* Note: A better version of this draft can be found here.
Movies start with a basic idea or concept. This concept should lend itself to one of the marketable movie genres. You’ll want this concept to involve a main character who could be credibly played by a castable movie star. Then you’ll want to which should be expressed as a logline. Logline (noun): The story in one active sentence, focusing on the concept,
main character and main conflict. Ideally in 25 words or less (someday I’ll
write a blog on this concept, negating the need to reference another site,
but for now, this definition from flixer.com will suffice). The logline should give a casual reader a rough idea of what the script will look like, but before you write the script you must (or at least should) write an outline/treatment (see post on outlines). But before you do that, you’ll want to write a list of beats. Forty of them to be exact. A beat is major event in the story that makes fundamental changes to the world of the story. “Bob and Joe fight and end their partnership” is a beat. “Bob gets off the plane” is not, unless Bob is Mr. Bean. A good rule of thumb is to ask yourself if your beat could plausibly take up 1/40th of a script (three pages). If it can’t, it’s not a beat. Your list can take any number of forms. An excel spreadsheet, cards on a corkboard, post-its on a bedroom mirror, pen and ink. It doesn’t matter, they’re all different ways expressing the same idea. For added cogency, try expressing the high concept of the beat in 7 words. John August prefers scene cards to a straight up list, but his advice is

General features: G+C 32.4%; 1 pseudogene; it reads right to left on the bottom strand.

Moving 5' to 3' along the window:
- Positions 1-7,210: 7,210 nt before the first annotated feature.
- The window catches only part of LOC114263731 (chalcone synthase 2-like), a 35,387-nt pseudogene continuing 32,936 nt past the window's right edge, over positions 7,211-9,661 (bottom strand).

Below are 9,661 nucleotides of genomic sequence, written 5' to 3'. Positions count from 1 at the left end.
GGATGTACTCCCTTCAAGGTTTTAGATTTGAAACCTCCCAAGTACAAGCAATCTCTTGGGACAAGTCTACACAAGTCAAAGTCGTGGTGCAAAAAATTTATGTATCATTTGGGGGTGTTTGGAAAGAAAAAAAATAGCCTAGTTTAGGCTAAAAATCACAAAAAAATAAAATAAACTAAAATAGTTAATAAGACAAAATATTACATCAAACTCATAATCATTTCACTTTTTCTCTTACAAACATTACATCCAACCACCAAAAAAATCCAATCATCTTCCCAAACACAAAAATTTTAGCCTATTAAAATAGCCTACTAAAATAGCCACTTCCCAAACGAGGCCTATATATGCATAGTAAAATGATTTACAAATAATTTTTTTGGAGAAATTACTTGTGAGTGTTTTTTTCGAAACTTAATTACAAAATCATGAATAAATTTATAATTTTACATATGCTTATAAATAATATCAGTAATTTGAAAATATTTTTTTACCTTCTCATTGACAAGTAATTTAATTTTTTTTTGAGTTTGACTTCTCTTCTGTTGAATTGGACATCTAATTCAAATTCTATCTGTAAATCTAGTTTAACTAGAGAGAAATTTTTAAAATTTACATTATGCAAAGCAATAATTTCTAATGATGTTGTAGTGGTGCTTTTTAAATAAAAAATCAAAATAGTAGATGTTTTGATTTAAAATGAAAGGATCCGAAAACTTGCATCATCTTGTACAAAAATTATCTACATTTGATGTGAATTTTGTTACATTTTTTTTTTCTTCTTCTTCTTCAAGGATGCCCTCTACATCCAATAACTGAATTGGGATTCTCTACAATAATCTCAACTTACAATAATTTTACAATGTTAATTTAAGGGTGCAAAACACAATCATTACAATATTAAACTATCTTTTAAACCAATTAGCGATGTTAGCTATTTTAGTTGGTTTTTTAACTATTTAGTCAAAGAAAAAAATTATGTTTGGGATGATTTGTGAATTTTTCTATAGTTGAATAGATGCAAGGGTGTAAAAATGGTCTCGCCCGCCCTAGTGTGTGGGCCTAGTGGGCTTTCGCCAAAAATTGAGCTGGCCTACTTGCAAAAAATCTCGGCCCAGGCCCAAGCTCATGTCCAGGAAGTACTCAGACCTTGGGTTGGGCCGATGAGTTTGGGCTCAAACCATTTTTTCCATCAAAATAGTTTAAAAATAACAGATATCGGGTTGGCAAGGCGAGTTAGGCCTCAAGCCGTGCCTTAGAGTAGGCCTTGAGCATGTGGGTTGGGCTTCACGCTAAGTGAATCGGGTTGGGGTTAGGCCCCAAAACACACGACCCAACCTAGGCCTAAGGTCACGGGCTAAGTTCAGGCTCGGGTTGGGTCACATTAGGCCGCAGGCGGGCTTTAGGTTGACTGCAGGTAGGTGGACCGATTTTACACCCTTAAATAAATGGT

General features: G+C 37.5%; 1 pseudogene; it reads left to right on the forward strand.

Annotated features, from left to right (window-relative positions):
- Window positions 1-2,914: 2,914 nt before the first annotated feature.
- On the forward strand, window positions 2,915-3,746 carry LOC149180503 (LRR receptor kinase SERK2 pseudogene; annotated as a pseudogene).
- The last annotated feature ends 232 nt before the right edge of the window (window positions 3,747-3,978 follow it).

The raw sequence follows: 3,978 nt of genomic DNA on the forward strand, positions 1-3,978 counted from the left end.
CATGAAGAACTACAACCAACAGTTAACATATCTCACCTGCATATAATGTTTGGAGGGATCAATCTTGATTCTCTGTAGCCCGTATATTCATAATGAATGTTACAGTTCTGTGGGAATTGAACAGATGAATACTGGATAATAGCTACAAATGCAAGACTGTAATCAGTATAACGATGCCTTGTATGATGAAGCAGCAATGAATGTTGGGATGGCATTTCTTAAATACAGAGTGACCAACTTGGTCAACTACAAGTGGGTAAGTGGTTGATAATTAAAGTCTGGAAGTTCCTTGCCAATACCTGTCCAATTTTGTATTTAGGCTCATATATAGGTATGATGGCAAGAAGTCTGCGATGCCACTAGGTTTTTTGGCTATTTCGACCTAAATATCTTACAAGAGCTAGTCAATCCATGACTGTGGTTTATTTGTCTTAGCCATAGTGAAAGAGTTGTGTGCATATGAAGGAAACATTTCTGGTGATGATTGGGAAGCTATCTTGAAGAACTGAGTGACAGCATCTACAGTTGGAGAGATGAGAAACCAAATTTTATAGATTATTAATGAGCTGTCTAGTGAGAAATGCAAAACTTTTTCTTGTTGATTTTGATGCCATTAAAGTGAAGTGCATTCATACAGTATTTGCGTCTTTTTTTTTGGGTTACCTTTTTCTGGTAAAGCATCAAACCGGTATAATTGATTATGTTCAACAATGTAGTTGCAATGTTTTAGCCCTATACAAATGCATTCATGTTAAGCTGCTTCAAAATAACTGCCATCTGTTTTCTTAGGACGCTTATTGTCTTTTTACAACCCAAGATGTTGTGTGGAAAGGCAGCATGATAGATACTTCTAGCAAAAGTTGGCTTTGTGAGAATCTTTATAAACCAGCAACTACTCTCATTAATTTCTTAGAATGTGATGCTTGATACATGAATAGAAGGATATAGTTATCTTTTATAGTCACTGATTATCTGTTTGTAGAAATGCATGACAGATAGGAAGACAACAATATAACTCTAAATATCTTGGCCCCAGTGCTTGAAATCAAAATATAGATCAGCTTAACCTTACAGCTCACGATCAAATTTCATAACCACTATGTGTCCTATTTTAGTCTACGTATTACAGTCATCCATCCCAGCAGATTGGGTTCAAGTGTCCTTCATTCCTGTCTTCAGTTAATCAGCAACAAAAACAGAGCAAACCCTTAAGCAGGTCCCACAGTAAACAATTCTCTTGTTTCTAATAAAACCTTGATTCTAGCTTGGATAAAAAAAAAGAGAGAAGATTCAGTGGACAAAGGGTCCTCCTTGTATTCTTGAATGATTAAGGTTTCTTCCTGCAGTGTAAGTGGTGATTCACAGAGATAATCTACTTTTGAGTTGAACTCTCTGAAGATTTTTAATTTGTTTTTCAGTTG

universally applicable. So you need 40 beats of seven words a piece. That’s 280 words, barely a page. Easy! Get them done, and rush to the outline. You’re a natural, you screenwriting prodigy, you! But seriously, this should be hard. I’ve done it a hundred times and it’s still hard for me. My next blog will be about the factors that cause this to be hard, and some tricks and tips to make these 40 beats just a little easier.